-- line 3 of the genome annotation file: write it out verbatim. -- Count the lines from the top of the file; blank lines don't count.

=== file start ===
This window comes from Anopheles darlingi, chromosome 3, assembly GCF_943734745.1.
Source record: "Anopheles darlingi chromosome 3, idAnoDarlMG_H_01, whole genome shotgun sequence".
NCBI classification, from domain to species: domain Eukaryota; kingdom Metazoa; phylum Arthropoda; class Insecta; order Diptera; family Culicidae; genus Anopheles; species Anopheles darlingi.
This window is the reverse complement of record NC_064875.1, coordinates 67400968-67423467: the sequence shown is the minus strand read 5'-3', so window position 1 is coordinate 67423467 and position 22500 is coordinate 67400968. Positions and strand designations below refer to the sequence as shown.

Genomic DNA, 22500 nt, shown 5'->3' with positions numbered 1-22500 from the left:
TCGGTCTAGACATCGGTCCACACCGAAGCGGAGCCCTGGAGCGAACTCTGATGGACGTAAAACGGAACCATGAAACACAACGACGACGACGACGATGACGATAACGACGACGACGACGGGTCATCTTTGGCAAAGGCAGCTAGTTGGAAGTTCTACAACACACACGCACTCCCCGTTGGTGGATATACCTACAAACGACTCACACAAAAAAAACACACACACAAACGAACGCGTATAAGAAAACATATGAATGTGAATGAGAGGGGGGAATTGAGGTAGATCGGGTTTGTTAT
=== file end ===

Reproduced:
NCBI classification, from domain to species: domain Eukaryota; kingdom Metazoa; phylum Arthropoda; class Insecta; order Diptera; family Culicidae; genus Anopheles; species Anopheles darlingi.